Here at Amazin’ Avenue, we’re marking the 10-year anniversary of Matt Harvey’s transcendent 2013 season by spending the year looking back at each of Harvey’s amazing 26 starts that season, one by one, on the anniversary day of each start. We’ll re-live one of the best pitching seasons in Mets history, from its zenith to its tragic end.
Today, we continue the series with Harvey’s fifth start of the year, April 24 against the Dodgers. You can read about his last start here.
After electrifying Citi Field in his last start against the Nationals and defeating Stephen Strasburg, Matt Harvey was now on top of the world. Mets fans had latched on to him, and he was now the talk of baseball in New York. Harvey’s starts were now creating a buzz at Citi Field like we hadn’t seen in the ballpark’s brief history. He had become such a shining light in a dark time that the days of his starts had become known as “Harvey Days’’ among Mets fans. It was commonplace to wish each other Happy Harvey Days on Mets blogs. A little cringe in hindsight, sure, but Harvey was all any Mets fan wanted to talk about.
Next in line for the young phenom was the Los Angeles Dodgers. This was the first time Harvey would ever face LA.
This was the first full season for the Dodgers under the Guggenheim ownership group, which used the 2012-13 offseason to give the team a complete facelift. Big-name, big-money additions like Zack Grienke, Adrián González, Hanley Ramirez, and Carl Crawford, as well as international signings Hyun-Jin Ryu and Yasiel Puig turned the Dodgers into an exciting, winning team almost overnight.
The Dodgers offense, however, was off to a slow start in 2013. They were averaging just a little over three runs per game through their first 19 games. But they got off to a fast start in their first ever look at Harvey.
In the top of the first, back-to-back singles Mark Ellis and future Mets legend Adrián González put runners on the corners, and set it up for Matt Kemp to knock in a run on a groundout. It was the first time in 2013 that Harvey had allowed a run in the first inning. It was a little shocking to see Harvey jumped on that quickly, and the Dodgers probably felt like they had hit the jackpot by spotting themselves a quick run against him.
They should’ve, because Harvey quickly restored order by retiring the next nine Dodgers hitters in a row after that, punching out five of them.
On the other side, the Mets offense couldn’t muster much against Ted Lilly—who was a soft-tossing lefty, after all—until Harvey took matters into his own hands and doubled off the wall in left field leading off the fifth inning. Ruben Tejada, batting leadoff, would then drive him in with a base hit to tie the game at 1-1. Harvey was doing it all.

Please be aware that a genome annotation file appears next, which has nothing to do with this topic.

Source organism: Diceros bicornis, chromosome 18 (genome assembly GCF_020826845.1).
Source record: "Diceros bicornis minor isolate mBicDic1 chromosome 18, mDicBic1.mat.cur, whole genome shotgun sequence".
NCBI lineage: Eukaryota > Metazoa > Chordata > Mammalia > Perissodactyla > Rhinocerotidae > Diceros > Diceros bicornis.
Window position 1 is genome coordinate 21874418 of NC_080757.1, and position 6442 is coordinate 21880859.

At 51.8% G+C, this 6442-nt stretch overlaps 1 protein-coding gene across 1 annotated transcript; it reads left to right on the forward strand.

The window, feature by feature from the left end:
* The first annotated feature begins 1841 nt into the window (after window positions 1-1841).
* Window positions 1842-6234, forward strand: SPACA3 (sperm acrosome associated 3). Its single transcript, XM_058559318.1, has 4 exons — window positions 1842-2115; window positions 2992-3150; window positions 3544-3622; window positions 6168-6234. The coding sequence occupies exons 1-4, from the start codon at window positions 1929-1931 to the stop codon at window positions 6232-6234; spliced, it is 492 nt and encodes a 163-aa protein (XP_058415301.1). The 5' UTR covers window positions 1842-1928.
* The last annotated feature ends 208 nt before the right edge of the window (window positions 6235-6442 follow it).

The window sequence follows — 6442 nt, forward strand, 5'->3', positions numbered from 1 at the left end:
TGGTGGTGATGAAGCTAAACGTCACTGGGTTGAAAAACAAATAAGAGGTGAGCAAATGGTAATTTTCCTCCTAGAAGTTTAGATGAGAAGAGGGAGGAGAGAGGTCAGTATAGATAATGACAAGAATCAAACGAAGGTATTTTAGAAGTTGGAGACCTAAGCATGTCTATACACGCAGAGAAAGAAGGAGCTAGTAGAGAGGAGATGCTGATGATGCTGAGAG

He went back to the mound in the top of the sixth, now in a brand new ballgame. He got the first two hitters to ground out, but a two-out walk to González earned Kemp another at bat against Harvey, his third look at the 24-year-old ace.
Kemp—a controversial multimedia star in a big city who dated celebrities, a lifestyle Harvey would soon try to mirror—took the first two out of the strike zone to get ahead in the count 2-0. Now in a fastball count, Harvey gave Kemp a heater in the middle of the plate that Kemp served the opposite way down the right field line. Marlon Byrd made a leaping attempt at it in the corner, but it landed in the camera well for a two-run homer.
The initial call on the field was that the ball was in play—the umpires were likely fooled by Byrd’s leap—but instant replay confirmed the ball bounced in and out of the camera well, a home run. It was now 3-1 Dodgers in the sixth.
It was just the second homer Harvey had allowed in the season, and the first time he had allowed more than one run in a game. Looking back, you knew the day would come where Harvey would leave a game with a more pedestrian pitching line, but it was still a little deflating to see a crooked number next to Harvey’s name for the first time in 2013.
Harvey’s night finished after that sixth inning. All in all, he surrendered those three runs on four hits and seven strikeouts. It was still a good performance, but a little disappointing after the standard he had set for himself in his initial four starts.
The Mets got a run back in the bottom half to make it 3-2, but they couldn’t get anything else across against the Dodgers’ bullpen over the next few innings, and would go into the bottom of the ninth trailing by the same score. Mike Baxter led off the ninth with a double and Tejada bunted him over to third, setting it up for the Mets’ two best hitters: Daniel Murphy and David Wright.
Murphy popped out, but Wright wasted no time in his turn at bat, singling home the tying run on the first pitch he saw from Brandon League. The game was tied at three and would go to extras.
Bobby Parnell delivered a scoreless top of the tenth, and the Mets would load the bases in the bottom half for Jordany Valdespin. Only needing a fly ball to win the game, Valdespin provided the fly ball and then some. The ball soared over the right-field fence and into the netting over the Modell’s Club for a walk-off grand slam. You may remember this as the game Valdespin coined the “I’m the man right now” phrase in his post-game interview.
As for Harvey, the Kemp homer put a damper on things, but he still had yet to enter the loss column on the year. His ERA was up to 1.54 through his first five starts, and a date with the Miami Marlins loomed next.